Mayors in Puerto Rico(Redirected from Mayoralty in Puerto Rico)
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The mayors of Puerto Rico encompass the different mayors of the municipalities of Puerto Rico; each mayor being the highest-ranking officer of their corresponding municipality. Several laws existed that created the post of mayor in each municipality but they were all repealed in favor of a broad and encompassing law known as the Autonomous Municipalities Act of 1991.
|Term length||4 years|
|Formation||several laws that were repealed in favor of the Autonomous Municipalities Act of 1991|
The mayors do not constitute a body, and are not required by law to do so, but they have voluntarily assembled into two organizations:
- the Puerto Rico Mayors Association, which represents the mayors from the Popular Democratic Party and
- the Puerto Rico Mayors Federation, which represents the mayors from the New Progressive Party.
Historically mayors used to be minor political figures in the Puerto Rican landscape as the executive branch of the government of Puerto Rico exerted an overarching authority over the municipalities. However, in recent years, the executive branch has adopted a decentralized form of government and started to focus on statewide politics rather than on local or regional ones. These policies have granted a high degree of autonomy to its municipalities and their mayors, and has allowed certain highly populated municipalities with robust local economies —such as Caguas and San Juan— to prosper and exercise a high degree of autonomy, while leaving others with mild or little population —such as Florida and Moca— with challenges to overcome. Nevertheless, these policies have made mayors highly influential on the local, regional, and statewide economy of Puerto Rico, as well as in its politics and society. An example of this would be the Willie Tax which was implemented independently in Caguas by its former mayor, William Miranda Marín. The tax was subsequently adopted by other municipalities and eventually evolved into the statewide sales tax known as the Puerto Rico Sales and Use Tax (IVU).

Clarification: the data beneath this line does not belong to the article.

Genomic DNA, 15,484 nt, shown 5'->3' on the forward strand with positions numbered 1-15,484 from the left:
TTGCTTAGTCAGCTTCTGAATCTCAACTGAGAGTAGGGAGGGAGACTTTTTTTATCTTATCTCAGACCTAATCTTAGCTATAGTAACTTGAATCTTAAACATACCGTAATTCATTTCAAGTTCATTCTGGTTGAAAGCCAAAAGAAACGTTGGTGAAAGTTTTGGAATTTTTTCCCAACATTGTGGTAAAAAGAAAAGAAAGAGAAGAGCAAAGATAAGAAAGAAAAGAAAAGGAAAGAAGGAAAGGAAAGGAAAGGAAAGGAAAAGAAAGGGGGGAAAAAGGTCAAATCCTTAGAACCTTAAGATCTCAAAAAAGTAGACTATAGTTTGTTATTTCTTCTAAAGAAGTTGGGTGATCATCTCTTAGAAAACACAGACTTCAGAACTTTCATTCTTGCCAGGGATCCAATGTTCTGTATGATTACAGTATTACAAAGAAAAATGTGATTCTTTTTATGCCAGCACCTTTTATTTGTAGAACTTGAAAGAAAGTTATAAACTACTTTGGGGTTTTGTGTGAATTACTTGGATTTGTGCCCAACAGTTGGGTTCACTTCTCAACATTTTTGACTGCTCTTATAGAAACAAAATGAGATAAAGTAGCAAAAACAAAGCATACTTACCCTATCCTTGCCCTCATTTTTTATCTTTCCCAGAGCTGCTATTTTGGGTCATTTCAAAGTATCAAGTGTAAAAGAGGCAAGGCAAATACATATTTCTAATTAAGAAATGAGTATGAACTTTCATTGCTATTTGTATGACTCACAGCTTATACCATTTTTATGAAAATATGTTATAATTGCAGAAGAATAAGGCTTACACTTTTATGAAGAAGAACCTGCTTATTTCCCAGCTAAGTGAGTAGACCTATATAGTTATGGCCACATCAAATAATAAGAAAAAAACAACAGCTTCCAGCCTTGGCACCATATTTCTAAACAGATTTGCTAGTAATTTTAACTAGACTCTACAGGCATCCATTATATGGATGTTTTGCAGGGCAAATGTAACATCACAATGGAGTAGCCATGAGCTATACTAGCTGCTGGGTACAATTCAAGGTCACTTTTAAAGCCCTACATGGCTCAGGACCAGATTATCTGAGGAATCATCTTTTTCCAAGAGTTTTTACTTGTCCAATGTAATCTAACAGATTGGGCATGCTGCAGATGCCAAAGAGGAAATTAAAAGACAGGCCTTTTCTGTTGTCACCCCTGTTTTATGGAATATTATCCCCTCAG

Today, mayors have become strong political stewardesses and anchors for other politicians seeking support from the citizens living in their municipalities. It has also become increasingly common to involve and discuss political matters with the mayors, their assemblies, and the organizations to which they belong to, before implementing public policies, and approving or vetoing bills. Both the mayors and the central government of Puerto Rico, including the Governor and the Legislative Assembly, have been able to work in unison and symbiotically to up bring Puerto Rico and its municipalities.
Duties and powersEdit
Mayors in Puerto Rico have the following duties:
- Organize, direct, and supervise all the administrative activities of the municipality
- Prepare the general budget of the municipality
- Administer the budget and handle credit transfers
- Hire professional, technical, and consulting services deemed necessary, convenient, or useful
- Supervise, administer, and authorize fund disbursements received by the municipality.
The law states the following requirements to be a mayor in Puerto Rico. The candidate must:
- Be at least 21 years old.
- Know how to read and write.
- Be a citizen of the United States and Puerto Rico.
- Lived in the corresponding municipality for no less than a year before the election, and be a certified voter in it.
- Not be convicted of a felony or misdemeanor which involves moral deprivation.
- Not be destitute of employment for improper conduct.
- Not be declared mentally unfit by a court of law.
Removal from officeEdit
According to an amend signed in 2006, a mayor in Puerto Rico can be removed from office for the following reasons:
- Being convicted of a felony.
- Being convicted of a misdemeanor which involves moral deprivation.
- Incurring in immoral conduct.
- Incurring in illegal acts which imply abandoning detrimental to the public function, inexcusable and unjustifiable negligence or conduct hindering to the best public interests. Such conduct must have affected the interests of the population and the rights of its inhabitants, must be related to the administration of the position of mayor, and must substantial in nature.
To determine the latter, any person can present charges against a mayor in front of a committee, which will then evaluate them and submit a verdict.
Like most political positions in Puerto Rico, mayors are elected every four years in a general election. Voters registered as residents of each municipality vote for their respective mayors. As of now, there is no limit in terms for mayors.
There are currently 45 mayors affiliated with the Popular Democratic Party (PPD), while the remaining 33 are affiliated with the New Progressive Party (PNP). The longest tenured current mayor in the island is the mayor of Dorado, Carlos López Rivera. López has been serving as mayor since being elected in 1987. The current term ends in January 2021, following the 2020 general election.
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